A man who viciously attacked his friend, then left him for dead on the floor of his lounge, says he is not a violent person.
Jason Karl Blackler, 51, was sentenced to seven years imprisonment before the High Court at Dunedin in 2018 after a jury found him guilty of the manslaughter of 66-year-old Alan James Fahey.
More recently, three months was added to that sentence for earlier domestic violence.
Despite accruing 176 convictions since 1985, the prisoner told the Parole Board at a hearing this month that he had not previously been convicted of "serious violence" and the sentences he had served had mostly been community-based.
He was not a violent man, he claimed.
A psychologist disagreed.
They told the board Blackler was a high risk of general and violent offending and he was scheduled to undertake the drug treatment programme and a special course which involved nine months of therapy and hundreds of hours of counselling.
Because of that, panel convener Martha Coleman had no hesitation in refusing early release.
Blackler revealed at the hearing he planned to appeal his conviction for manslaughter on the basis of a coronial report he recently received regarding Fahey's death.
The report, he said, concluded that the cause of death was not the beating he dealt out.
"He accepts that he should be convicted for that violence but, having received the coroner's report, he finds it hard to accept that he was appropriately convicted of manslaughter," Coleman said.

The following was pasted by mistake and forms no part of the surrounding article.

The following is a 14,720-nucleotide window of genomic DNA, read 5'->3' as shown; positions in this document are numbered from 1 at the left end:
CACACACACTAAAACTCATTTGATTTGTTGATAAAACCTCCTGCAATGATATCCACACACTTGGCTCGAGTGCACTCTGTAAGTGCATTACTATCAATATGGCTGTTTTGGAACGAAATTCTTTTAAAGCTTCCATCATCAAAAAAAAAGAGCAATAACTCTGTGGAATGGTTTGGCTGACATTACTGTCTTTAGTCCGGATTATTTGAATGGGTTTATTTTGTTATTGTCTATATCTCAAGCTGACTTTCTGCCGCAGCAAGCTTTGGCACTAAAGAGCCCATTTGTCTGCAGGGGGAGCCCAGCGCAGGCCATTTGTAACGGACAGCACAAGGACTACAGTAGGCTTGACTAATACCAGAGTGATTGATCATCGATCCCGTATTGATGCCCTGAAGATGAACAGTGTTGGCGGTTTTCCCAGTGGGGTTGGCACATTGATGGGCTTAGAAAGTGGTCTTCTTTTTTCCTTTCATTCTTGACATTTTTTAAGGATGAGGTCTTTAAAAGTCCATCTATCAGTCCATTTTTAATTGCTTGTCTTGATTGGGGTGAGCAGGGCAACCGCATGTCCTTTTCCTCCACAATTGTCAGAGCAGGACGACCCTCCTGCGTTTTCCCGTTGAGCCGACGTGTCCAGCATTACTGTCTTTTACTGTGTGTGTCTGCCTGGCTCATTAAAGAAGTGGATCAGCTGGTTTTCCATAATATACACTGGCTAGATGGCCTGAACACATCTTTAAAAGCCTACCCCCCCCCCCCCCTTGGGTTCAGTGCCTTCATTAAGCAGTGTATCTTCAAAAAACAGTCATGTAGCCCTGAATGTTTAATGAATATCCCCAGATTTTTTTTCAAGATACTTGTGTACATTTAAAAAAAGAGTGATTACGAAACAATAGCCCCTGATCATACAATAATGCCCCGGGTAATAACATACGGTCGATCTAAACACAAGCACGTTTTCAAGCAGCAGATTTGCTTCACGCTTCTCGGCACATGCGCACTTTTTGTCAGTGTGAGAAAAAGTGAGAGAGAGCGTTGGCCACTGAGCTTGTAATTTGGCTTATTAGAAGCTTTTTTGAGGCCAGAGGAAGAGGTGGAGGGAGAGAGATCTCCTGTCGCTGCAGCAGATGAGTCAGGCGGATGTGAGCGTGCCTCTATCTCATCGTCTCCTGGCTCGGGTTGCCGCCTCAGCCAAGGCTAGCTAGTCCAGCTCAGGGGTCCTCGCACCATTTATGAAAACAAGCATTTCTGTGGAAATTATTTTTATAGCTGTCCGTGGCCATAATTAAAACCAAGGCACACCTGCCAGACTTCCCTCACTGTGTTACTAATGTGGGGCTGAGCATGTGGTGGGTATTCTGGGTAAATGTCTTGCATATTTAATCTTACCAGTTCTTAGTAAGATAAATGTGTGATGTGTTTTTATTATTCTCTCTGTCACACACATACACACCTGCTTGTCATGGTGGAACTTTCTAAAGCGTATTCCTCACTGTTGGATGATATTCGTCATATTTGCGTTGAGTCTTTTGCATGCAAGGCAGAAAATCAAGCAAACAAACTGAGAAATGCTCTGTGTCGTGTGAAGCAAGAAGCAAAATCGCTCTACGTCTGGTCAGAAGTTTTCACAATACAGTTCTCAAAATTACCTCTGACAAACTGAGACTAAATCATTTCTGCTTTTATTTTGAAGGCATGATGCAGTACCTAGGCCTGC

Blackler was drinking with Fahey at the victim's Brockville home on October 25, 2016 when the attack occurred.
It was suggested at trial the violence ensued when the victim made a crass comment about the defendant's family, but that was never confirmed.
Fahey suffered a fractured bone in his neck, a split lip from his mouth to his nose, a broken nose, a torn eyelid, as well as extensive bruising on the inner of both eye sockets, cheeks and throat.
He was found dead on the floor of his lounge the next day.
After the attack, forensic scientists said, evidence showed Blackler tried to clean the blood off himself in the bathroom.
He then rang his partner to say he thought he may have killed his best friend and called a taxi to take him to her home.
Family of Fahey — who described him as "kind and gentle" — told the Parole Board they were traumatised by what had happened and rigorously opposed Blackler's release.
"When he is released, whether on parole or at the end of his sentence, they do not want him to be released to Dunedin," Coleman said.
"Blackler told the board he respected the victims' wishes."
The prisoner would next be seen by the Parole Board in October 2022.
He may be transferred to Rolleston Prison before then for work-related reintegration, Coleman said.